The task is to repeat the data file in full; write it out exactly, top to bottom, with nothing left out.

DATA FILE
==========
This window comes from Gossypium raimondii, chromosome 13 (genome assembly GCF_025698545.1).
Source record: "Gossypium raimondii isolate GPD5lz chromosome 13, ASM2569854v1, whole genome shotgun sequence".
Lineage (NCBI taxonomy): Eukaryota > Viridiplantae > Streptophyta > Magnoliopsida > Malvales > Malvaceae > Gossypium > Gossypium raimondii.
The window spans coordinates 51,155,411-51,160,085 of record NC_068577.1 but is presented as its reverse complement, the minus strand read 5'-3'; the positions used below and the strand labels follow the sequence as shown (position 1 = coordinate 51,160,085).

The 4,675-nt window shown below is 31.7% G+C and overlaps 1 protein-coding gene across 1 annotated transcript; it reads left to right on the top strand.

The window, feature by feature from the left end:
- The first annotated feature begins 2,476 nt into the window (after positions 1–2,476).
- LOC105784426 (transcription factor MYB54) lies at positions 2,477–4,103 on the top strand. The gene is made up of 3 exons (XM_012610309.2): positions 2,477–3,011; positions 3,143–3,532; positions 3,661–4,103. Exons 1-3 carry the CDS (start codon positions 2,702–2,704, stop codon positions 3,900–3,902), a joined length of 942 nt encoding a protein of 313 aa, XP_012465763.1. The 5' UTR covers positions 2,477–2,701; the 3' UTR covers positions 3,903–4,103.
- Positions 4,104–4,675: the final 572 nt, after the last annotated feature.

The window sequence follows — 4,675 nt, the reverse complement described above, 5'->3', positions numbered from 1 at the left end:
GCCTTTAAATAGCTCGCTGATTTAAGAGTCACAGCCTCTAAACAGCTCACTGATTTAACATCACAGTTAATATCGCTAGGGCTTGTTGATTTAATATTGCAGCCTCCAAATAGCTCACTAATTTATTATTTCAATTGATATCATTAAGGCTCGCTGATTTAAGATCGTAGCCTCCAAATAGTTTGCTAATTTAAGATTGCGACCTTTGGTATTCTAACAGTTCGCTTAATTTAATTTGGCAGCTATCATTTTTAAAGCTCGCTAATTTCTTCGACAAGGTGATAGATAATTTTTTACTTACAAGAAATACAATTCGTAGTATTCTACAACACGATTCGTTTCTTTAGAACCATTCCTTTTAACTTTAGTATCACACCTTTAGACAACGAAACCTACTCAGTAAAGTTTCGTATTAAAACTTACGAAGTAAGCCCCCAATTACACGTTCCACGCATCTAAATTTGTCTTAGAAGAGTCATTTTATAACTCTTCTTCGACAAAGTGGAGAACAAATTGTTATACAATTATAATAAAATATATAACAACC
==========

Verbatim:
This window comes from Gossypium raimondii, chromosome 13 (genome assembly GCF_025698545.1).
Source record: "Gossypium raimondii isolate GPD5lz chromosome 13, ASM2569854v1, whole genome shotgun sequence".
Lineage (NCBI taxonomy): Eukaryota > Viridiplantae > Streptophyta > Magnoliopsida > Malvales > Malvaceae > Gossypium > Gossypium raimondii.
The window spans coordinates 51,155,411-51,160,085 of record NC_068577.1 but is presented as its reverse complement, the minus strand read 5'-3'; the positions used below and the strand labels follow the sequence as shown (position 1 = coordinate 51,160,085).

The 4,675-nt window shown below is 31.7% G+C and overlaps 1 protein-coding gene across 1 annotated transcript; it reads left to right on the top strand.

The window, feature by feature from the left end:
- The first annotated feature begins 2,476 nt into the window (after positions 1–2,476).
- LOC105784426 (transcription factor MYB54) lies at positions 2,477–4,103 on the top strand. The gene is made up of 3 exons (XM_012610309.2): positions 2,477–3,011; positions 3,143–3,532; positions 3,661–4,103. Exons 1-3 carry the CDS (start codon positions 2,702–2,704, stop codon positions 3,900–3,902), a joined length of 942 nt encoding a protein of 313 aa, XP_012465763.1. The 5' UTR covers positions 2,477–2,701; the 3' UTR covers positions 3,903–4,103.
- Positions 4,104–4,675: the final 572 nt, after the last annotated feature.

The window sequence follows — 4,675 nt, the reverse complement described above, 5'->3', positions numbered from 1 at the left end:
GCCTTTAAATAGCTCGCTGATTTAAGAGTCACAGCCTCTAAACAGCTCACTGATTTAACATCACAGTTAATATCGCTAGGGCTTGTTGATTTAATATTGCAGCCTCCAAATAGCTCACTAATTTATTATTTCAATTGATATCATTAAGGCTCGCTGATTTAAGATCGTAGCCTCCAAATAGTTTGCTAATTTAAGATTGCGACCTTTGGTATTCTAACAGTTCGCTTAATTTAATTTGGCAGCTATCATTTTTAAAGCTCGCTAATTTCTTCGACAAGGTGATAGATAATTTTTTACTTACAAGAAATACAATTCGTAGTATTCTACAACACGATTCGTTTCTTTAGAACCATTCCTTTTAACTTTAGTATCACACCTTTAGACAACGAAACCTACTCAGTAAAGTTTCGTATTAAAACTTACGAAGTAAGCCCCCAATTACACGTTCCACGCATCTAAATTTGTCTTAGAAGAGTCATTTTATAACTCTTCTTCGACAAAGTGGAGAACAAATTGTTATACAATTATAATAAAATATATAACAACC